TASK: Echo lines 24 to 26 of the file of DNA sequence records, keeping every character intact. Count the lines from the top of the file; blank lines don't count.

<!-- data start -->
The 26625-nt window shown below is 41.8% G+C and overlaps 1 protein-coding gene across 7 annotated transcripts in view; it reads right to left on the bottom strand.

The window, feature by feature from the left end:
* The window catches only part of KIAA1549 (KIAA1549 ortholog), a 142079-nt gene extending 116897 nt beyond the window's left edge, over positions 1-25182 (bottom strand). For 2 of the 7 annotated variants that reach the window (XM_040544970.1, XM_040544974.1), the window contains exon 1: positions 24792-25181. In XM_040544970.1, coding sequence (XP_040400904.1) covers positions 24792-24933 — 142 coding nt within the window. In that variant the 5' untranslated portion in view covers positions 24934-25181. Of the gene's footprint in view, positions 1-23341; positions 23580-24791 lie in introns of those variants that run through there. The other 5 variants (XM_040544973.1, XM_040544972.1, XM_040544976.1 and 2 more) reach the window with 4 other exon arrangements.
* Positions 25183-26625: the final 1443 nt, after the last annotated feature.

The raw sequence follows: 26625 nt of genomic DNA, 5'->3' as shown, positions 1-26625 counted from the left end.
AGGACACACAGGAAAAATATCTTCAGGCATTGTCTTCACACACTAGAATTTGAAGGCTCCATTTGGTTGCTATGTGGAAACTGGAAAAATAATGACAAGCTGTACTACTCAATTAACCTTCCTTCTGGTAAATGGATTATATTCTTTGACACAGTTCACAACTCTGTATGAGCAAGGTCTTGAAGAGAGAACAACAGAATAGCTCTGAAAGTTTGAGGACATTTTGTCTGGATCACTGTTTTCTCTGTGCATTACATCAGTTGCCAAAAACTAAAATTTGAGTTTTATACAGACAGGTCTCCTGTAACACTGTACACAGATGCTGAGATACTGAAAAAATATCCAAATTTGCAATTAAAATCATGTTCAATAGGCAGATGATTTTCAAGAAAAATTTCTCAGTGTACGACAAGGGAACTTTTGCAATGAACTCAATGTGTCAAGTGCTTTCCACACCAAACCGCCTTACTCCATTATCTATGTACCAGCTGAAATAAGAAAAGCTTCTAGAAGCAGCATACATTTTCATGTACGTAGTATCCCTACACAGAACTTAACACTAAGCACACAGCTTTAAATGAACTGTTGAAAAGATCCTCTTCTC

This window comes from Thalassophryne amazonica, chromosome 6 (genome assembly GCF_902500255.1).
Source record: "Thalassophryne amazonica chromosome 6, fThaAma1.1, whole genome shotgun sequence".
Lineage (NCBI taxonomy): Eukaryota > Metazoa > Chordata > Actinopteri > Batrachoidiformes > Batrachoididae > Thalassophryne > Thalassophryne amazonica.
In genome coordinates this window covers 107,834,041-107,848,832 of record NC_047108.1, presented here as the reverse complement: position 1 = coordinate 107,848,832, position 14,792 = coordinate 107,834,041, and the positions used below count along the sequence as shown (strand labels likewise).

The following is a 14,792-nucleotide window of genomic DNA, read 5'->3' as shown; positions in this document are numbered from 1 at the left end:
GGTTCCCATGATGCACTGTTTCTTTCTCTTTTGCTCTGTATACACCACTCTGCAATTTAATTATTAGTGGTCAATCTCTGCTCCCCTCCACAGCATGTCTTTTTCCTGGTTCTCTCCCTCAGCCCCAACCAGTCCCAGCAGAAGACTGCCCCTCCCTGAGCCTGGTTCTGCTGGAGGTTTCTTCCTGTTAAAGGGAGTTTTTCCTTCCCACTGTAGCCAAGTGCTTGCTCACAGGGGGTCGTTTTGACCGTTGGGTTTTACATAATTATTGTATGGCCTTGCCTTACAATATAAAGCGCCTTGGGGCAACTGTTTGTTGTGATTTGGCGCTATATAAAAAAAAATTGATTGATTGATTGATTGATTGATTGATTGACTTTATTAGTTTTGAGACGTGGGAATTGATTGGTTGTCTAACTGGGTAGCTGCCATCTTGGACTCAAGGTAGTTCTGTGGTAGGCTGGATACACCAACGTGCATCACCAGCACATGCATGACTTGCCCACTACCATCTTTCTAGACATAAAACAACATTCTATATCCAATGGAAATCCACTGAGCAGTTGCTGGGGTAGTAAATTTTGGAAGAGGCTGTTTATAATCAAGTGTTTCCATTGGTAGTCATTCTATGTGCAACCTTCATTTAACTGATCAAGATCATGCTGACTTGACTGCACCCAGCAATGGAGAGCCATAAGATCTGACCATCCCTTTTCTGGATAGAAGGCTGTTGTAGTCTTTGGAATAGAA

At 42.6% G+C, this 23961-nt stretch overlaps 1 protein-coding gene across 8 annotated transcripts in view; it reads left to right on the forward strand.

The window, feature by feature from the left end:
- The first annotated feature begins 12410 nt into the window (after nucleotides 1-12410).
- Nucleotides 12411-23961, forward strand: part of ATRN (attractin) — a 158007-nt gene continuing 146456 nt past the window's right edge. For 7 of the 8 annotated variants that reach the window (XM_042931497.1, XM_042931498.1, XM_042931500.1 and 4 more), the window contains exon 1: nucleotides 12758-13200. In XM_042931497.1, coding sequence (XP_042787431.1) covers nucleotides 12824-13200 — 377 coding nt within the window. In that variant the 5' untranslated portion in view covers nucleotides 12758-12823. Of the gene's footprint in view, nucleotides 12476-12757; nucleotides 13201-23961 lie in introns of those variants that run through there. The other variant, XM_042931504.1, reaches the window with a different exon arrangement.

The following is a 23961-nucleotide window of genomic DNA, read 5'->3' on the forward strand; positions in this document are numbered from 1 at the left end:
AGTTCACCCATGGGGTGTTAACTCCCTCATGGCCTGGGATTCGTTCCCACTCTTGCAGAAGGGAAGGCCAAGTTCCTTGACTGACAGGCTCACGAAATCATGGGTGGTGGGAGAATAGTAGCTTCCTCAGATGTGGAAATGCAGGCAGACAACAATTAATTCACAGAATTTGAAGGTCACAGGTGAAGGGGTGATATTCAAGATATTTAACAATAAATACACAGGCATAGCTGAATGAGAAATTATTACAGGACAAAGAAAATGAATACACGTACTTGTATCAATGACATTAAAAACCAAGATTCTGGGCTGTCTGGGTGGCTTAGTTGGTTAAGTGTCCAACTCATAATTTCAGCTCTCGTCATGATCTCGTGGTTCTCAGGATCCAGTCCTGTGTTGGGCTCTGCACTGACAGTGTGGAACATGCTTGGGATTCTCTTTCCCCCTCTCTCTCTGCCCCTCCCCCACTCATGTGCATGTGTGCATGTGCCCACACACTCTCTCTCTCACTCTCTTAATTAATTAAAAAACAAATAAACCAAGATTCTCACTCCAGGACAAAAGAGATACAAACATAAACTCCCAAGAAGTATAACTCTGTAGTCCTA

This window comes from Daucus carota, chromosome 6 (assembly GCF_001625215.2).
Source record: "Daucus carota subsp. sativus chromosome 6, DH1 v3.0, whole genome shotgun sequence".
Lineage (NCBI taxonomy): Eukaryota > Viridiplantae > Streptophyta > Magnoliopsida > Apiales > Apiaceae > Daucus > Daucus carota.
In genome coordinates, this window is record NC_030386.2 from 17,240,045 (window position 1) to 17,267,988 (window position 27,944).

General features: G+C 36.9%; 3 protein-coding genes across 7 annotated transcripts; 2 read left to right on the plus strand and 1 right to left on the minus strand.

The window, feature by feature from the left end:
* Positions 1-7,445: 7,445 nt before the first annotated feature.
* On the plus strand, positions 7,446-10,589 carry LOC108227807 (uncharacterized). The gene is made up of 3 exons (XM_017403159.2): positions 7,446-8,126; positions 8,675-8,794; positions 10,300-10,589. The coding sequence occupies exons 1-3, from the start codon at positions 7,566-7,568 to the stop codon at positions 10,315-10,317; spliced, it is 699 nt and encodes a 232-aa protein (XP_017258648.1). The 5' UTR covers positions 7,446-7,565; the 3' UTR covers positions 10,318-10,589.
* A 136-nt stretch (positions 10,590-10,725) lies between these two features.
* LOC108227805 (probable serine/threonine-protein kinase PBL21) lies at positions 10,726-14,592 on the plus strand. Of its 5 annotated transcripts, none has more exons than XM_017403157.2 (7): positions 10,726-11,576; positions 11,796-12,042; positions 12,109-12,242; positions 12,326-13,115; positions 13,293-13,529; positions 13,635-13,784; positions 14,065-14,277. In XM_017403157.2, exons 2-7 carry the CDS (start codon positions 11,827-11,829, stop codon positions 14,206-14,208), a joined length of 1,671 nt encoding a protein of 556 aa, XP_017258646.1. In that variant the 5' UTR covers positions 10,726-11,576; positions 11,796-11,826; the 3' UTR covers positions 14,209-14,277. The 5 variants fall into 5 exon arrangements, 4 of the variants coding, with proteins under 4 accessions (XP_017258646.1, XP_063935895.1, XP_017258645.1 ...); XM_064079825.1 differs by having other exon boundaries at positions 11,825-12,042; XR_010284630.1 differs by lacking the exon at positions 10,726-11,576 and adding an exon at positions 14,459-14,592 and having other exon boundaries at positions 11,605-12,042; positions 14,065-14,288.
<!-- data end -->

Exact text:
The window, feature by feature from the left end:
* Positions 1-7,445: 7,445 nt before the first annotated feature.
* On the plus strand, positions 7,446-10,589 carry LOC108227807 (uncharacterized). The gene is made up of 3 exons (XM_017403159.2): positions 7,446-8,126; positions 8,675-8,794; positions 10,300-10,589. The coding sequence occupies exons 1-3, from the start codon at positions 7,566-7,568 to the stop codon at positions 10,315-10,317; spliced, it is 699 nt and encodes a 232-aa protein (XP_017258648.1). The 5' UTR covers positions 7,446-7,565; the 3' UTR covers positions 10,318-10,589.